By Paul Suplee, MBA, CEC, PC-3
The weather is quite frightful out there. Snow, rain, sleet and more wintertime misery.
Pair that with this ridiculous pandemic, and it makes for a crappy winter afternoon. Personally, I’ll take a foot of snow and a few cold days in which I can start a roaring fire and enjoy some hot cocoa and then maybe some vino.
Down here, however, there seldom haps a storm such as the one I prefer. We get the slush.
Now, I know that I have complained about this before, but once a year, Mother Nature should be required to give us said blizzard. Just once per year. Is that too much to ask?
Be that as it may, it is still bone-chillingly damp these days — 37-degrees and raining is downright miserable. At least we have foods that can keep us warm while we wait for spring to sprout.
Of course, soups come to mind, but hearty foods abound as we spend more time in the kitchen just trying to entertain ourselves.
Recently, I took a trip to Boston with my kids. We ate out every day for five days (it was supposed to be three but we got snowed in for an extra day and a half).
I introduced the kids to Vietnamese, Spanish and the wonderful world of tapas, foods of Israel and Maghreb and China.
Tendon, tripe and duck hearts all found their way to the table. Despite trying even the tripe and tendon, they all refused to try the duck hearts. Personally, I was not a fan of them myself, but now I know that lock, stock and barrel.
I was surprised, though, to learn that none of them would try the escargots when they came to the table. They all wrinkled their nose and said “ewww…..snails.”
Of course, this only meant more for me. Embracing my French heritage, I supped on the slippery little helix pomatia and dunked the crusty, fresh toast in the remaining garlic butter. They were perfect. They were divine.
With garlic butter dripping down my hand coming off of the toast points, I could barely stop long enough to wipe it off.
At this point, I was stuffed. Earlier dishes of bone marrow, croquetas, Serrano ham, mushrooms, seared rare beef, beet salad, spinach salad and others adorned the table in a sublime mid-afternoon feast.
Regardless, nothing was going to stop me from eating all the escargots, especially as my children had no interest.
I had a Rioja reserve on the table, and as it was a veritable blizzard outside and I was driving, I stopped there. The snails would have paired better with a dry chardonnay, but the tempranillo grape worked just fine. The peppery notes played with the heavy garlic flavors in the melted butter and served me quite well.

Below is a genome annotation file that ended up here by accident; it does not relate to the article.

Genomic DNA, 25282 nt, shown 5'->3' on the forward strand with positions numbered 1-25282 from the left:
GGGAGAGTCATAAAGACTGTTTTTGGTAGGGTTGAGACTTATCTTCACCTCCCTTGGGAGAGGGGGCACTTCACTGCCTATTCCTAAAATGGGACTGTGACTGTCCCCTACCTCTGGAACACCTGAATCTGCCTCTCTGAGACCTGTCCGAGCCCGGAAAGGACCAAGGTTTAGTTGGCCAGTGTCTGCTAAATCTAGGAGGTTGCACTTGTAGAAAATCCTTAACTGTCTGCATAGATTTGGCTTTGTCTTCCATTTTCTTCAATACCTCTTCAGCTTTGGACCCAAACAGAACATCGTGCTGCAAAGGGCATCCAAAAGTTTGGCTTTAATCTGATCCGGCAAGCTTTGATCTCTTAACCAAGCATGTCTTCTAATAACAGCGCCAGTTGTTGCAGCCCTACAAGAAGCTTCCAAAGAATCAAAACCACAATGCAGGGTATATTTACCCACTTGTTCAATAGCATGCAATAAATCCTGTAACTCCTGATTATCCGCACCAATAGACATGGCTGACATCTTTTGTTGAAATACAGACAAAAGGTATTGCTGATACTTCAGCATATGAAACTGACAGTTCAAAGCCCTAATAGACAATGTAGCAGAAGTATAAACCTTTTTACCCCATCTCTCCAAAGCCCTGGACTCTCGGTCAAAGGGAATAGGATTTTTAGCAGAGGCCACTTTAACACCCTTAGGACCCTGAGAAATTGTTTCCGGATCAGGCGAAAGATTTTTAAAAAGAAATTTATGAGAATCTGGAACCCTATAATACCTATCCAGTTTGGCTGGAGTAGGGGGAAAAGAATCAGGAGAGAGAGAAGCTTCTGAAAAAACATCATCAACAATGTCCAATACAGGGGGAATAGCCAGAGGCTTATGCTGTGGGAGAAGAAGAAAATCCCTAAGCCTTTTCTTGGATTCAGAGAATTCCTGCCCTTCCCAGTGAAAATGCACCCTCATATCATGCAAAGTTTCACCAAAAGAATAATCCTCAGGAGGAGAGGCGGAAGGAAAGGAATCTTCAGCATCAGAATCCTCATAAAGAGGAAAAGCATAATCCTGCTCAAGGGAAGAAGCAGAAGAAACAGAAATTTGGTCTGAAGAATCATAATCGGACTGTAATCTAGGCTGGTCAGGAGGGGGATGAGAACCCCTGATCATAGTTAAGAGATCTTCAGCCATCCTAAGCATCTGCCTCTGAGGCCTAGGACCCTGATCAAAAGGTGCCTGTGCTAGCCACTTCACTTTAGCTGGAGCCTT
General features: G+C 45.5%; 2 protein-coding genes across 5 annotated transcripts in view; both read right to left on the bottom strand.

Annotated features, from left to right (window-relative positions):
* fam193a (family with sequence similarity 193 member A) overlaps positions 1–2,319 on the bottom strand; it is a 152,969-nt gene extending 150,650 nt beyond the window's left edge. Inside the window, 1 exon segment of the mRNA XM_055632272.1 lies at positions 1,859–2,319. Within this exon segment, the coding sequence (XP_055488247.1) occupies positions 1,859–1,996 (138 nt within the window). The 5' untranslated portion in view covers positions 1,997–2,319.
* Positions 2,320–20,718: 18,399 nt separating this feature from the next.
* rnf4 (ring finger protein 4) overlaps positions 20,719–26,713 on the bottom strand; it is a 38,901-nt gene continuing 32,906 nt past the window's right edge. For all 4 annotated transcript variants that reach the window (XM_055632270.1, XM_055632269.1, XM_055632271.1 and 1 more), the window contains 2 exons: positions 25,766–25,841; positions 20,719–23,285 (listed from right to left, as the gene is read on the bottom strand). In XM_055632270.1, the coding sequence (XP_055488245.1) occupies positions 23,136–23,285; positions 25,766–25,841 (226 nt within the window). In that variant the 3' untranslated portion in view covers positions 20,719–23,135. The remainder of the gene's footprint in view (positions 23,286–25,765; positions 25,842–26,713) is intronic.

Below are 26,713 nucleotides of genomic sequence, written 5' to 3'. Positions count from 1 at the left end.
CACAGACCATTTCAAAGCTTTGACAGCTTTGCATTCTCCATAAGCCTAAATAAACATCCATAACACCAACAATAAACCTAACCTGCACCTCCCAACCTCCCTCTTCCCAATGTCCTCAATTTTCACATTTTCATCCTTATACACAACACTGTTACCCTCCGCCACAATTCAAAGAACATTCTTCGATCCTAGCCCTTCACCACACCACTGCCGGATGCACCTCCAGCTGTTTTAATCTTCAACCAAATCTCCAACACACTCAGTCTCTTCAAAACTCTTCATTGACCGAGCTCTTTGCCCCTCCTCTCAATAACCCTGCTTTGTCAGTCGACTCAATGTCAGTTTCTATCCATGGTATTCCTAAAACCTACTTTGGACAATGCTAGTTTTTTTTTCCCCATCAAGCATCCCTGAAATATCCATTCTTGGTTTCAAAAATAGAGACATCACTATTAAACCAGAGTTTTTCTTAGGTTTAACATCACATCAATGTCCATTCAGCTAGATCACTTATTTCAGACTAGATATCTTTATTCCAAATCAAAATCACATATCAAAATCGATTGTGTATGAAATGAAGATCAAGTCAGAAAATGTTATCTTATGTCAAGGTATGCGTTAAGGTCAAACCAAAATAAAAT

The real kicker to this meal was that it was prepared for us by my nephew Matthew.
I received a text from my sister earlier in the day that he was training for the month in Boston about one mile from where my daughters are staying.
Had she not texted me as we were shopping at the Cambridge Target, I would have never known, or at least would have known only after I was 450 miles away.
Effectively developing my food coma, I realized that driving home in the blizzard was probably not the best of ideas. As such, I got a hotel room a mile down the road and settled on taking the train into Boston Common to at least catch a glimpse of the snow, truly one of my favorite places to be when it snows.
What a fantastic trip. We needed to get out of the area for a few days, and then it turned into five. Next up is taking a puddle jumper somewhere … anywhere. I am truly losing my mind.
Even without the pandemic, we haven’t had a vacation in almost three years.
That changes now. It’s time to focus on family and get a few more trips under our belts, but hopefully without the slush.
24 ea. Snails, canned
1 c. Softened butter
4 ea. Garlic cloves, fresh
3 Tbsp. fresh broadleaf parsley
Juice of 1/2 lemon
2 Tbsp. Dry white wine
Dash hot sauce
1 tsp. Cracked black peppercorn
salt, as needed
1. Rinse the snails and pat them dry. Set aside.
2. Smash or mince the garlic finely.
3. Mince the parsley.
4. Make a compound butter with these and all of the remaining ingredients.
5. The following process is the same whether you are using shells or an escargot dish.
6. Place some of the garlic butter in each shell or in each recessed spot on the dish.
7. Place a snail on each.
8. Smother the snail with more of the butter.
9. Bake at 400F until the butter is melted and the escargots are hot throughout. Do not overcook these as they will get overly tough.
10. Serve with a good toast for sopping up the melted butter. You simply cannot let any of that go to waste.
11. This pairs well with a white Burgundy (Chardonnay). Of course, it does not have to be a French wine to pair well. Just make sure that it is a nice, dry white wine. If you are solely a red wine person, a pinot noir would pair nicely as well.
—Paul Suplee is a Professor
of Culinary Arts at Wor-Wic
Community College and
owner of .
Visit him at www.boxcar40.com.